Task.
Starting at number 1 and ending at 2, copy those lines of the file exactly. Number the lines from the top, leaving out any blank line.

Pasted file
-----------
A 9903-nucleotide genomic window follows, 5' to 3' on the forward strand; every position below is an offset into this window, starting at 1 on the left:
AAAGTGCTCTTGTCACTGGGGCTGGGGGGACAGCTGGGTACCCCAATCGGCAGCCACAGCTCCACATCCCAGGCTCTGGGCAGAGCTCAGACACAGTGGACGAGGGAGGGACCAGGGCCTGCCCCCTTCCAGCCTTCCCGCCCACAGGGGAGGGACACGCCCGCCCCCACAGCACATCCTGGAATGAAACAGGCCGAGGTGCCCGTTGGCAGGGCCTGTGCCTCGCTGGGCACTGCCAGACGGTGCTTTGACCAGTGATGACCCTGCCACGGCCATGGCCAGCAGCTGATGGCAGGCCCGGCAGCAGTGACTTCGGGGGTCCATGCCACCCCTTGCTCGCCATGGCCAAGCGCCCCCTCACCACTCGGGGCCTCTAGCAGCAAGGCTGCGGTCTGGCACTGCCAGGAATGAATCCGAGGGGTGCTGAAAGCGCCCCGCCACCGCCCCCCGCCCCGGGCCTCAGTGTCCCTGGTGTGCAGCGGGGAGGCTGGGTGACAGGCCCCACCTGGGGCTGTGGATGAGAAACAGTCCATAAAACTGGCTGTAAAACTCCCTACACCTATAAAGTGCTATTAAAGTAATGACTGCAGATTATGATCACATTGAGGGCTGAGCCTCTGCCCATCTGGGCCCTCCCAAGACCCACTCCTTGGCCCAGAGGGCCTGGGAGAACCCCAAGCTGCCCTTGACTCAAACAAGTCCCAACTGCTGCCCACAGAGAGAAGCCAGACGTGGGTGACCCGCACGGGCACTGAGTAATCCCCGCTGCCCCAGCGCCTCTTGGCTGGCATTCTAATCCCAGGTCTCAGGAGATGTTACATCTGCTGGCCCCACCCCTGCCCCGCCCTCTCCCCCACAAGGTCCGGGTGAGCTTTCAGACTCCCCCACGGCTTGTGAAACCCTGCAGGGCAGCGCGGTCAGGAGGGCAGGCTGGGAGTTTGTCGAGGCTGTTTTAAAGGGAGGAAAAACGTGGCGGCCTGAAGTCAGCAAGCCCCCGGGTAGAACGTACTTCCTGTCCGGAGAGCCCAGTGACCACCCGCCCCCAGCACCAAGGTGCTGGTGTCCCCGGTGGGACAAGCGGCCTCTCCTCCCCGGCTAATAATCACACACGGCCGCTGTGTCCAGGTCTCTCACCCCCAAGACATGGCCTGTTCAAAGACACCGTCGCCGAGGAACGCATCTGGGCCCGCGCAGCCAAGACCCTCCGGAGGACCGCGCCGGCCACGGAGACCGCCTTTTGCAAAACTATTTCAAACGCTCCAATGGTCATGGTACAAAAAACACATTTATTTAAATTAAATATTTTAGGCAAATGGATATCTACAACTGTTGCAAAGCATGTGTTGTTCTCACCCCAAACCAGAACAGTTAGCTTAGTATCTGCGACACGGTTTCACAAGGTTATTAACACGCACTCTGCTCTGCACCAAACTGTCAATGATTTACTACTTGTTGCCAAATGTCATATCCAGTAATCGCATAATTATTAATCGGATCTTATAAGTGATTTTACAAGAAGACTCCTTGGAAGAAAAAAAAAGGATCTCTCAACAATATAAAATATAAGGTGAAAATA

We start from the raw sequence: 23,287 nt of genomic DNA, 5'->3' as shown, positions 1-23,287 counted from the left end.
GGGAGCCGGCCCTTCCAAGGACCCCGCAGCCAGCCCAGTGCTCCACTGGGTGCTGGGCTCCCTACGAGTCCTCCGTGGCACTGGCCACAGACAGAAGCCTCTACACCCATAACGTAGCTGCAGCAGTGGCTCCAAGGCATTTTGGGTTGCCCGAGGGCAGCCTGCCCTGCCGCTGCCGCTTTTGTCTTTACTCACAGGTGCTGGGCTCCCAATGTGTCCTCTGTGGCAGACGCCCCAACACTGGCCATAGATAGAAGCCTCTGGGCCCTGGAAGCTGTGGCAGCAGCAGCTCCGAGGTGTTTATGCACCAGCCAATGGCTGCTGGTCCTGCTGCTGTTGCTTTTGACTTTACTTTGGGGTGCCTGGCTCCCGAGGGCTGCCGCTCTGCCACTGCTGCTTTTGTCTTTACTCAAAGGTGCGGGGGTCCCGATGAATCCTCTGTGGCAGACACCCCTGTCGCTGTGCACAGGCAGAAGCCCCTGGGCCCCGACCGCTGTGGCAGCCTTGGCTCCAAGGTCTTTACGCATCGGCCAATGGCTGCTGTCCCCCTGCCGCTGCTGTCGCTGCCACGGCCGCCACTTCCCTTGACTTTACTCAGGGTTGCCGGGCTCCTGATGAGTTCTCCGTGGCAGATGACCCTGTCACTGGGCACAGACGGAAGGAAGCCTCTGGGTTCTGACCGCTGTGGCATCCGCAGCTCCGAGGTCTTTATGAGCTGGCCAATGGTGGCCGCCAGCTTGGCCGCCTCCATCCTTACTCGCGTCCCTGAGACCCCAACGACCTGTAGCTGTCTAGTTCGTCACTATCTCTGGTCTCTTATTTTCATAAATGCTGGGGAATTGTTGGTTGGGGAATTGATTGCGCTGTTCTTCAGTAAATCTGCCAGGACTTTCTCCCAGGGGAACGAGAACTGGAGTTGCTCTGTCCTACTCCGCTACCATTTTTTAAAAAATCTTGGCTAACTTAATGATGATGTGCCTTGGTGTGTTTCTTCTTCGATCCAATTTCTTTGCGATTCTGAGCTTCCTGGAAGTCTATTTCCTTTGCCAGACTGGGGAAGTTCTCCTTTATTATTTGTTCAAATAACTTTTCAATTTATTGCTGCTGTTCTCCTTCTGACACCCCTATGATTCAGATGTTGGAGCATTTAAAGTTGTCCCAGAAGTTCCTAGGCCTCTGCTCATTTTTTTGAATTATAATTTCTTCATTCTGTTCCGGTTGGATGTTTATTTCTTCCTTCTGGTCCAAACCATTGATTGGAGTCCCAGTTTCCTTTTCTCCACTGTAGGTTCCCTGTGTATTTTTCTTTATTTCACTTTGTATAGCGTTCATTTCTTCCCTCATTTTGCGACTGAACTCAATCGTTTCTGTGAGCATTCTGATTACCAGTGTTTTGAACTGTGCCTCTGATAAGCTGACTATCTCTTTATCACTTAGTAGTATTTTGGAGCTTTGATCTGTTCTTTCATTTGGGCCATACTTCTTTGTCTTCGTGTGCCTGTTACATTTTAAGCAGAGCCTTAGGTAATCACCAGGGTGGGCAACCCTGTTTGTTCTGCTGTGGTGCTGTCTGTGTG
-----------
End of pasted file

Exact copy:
A 9903-nucleotide genomic window follows, 5' to 3' on the forward strand; every position below is an offset into this window, starting at 1 on the left:
AAAGTGCTCTTGTCACTGGGGCTGGGGGGACAGCTGGGTACCCCAATCGGCAGCCACAGCTCCACATCCCAGGCTCTGGGCAGAGCTCAGACACAGTGGACGAGGGAGGGACCAGGGCCTGCCCCCTTCCAGCCTTCCCGCCCACAGGGGAGGGACACGCCCGCCCCCACAGCACATCCTGGAATGAAACAGGCCGAGGTGCCCGTTGGCAGGGCCTGTGCCTCGCTGGGCACTGCCAGACGGTGCTTTGACCAGTGATGACCCTGCCACGGCCATGGCCAGCAGCTGATGGCAGGCCCGGCAGCAGTGACTTCGGGGGTCCATGCCACCCCTTGCTCGCCATGGCCAAGCGCCCCCTCACCACTCGGGGCCTCTAGCAGCAAGGCTGCGGTCTGGCACTGCCAGGAATGAATCCGAGGGGTGCTGAAAGCGCCCCGCCACCGCCCCCCGCCCCGGGCCTCAGTGTCCCTGGTGTGCAGCGGGGAGGCTGGGTGACAGGCCCCACCTGGGGCTGTGGATGAGAAACAGTCCATAAAACTGGCTGTAAAACTCCCTACACCTATAAAGTGCTATTAAAGTAATGACTGCAGATTATGATCACATTGAGGGCTGAGCCTCTGCCCATCTGGGCCCTCCCAAGACCCACTCCTTGGCCCAGAGGGCCTGGGAGAACCCCAAGCTGCCCTTGACTCAAACAAGTCCCAACTGCTGCCCACAGAGAGAAGCCAGACGTGGGTGACCCGCACGGGCACTGAGTAATCCCCGCTGCCCCAGCGCCTCTTGGCTGGCATTCTAATCCCAGGTCTCAGGAGATGTTACATCTGCTGGCCCCACCCCTGCCCCGCCCTCTCCCCCACAAGGTCCGGGTGAGCTTTCAGACTCCCCCACGGCTTGTGAAACCCTGCAGGGCAGCGCGGTCAGGAGGGCAGGCTGGGAGTTTGTCGAGGCTGTTTTAAAGGGAGGAAAAACGTGGCGGCCTGAAGTCAGCAAGCCCCCGGGTAGAACGTACTTCCTGTCCGGAGAGCCCAGTGACCACCCGCCCCCAGCACCAAGGTGCTGGTGTCCCCGGTGGGACAAGCGGCCTCTCCTCCCCGGCTAATAATCACACACGGCCGCTGTGTCCAGGTCTCTCACCCCCAAGACATGGCCTGTTCAAAGACACCGTCGCCGAGGAACGCATCTGGGCCCGCGCAGCCAAGACCCTCCGGAGGACCGCGCCGGCCACGGAGACCGCCTTTTGCAAAACTATTTCAAACGCTCCAATGGTCATGGTACAAAAAACACATTTATTTAAATTAAATATTTTAGGCAAATGGATATCTACAACTGTTGCAAAGCATGTGTTGTTCTCACCCCAAACCAGAACAGTTAGCTTAGTATCTGCGACACGGTTTCACAAGGTTATTAACACGCACTCTGCTCTGCACCAAACTGTCAATGATTTACTACTTGTTGCCAAATGTCATATCCAGTAATCGCATAATTATTAATCGGATCTTATAAGTGATTTTACAAGAAGACTCCTTGGAAGAAAAAAAAAGGATCTCTCAACAATATAAAATATAAGGTGAAAATA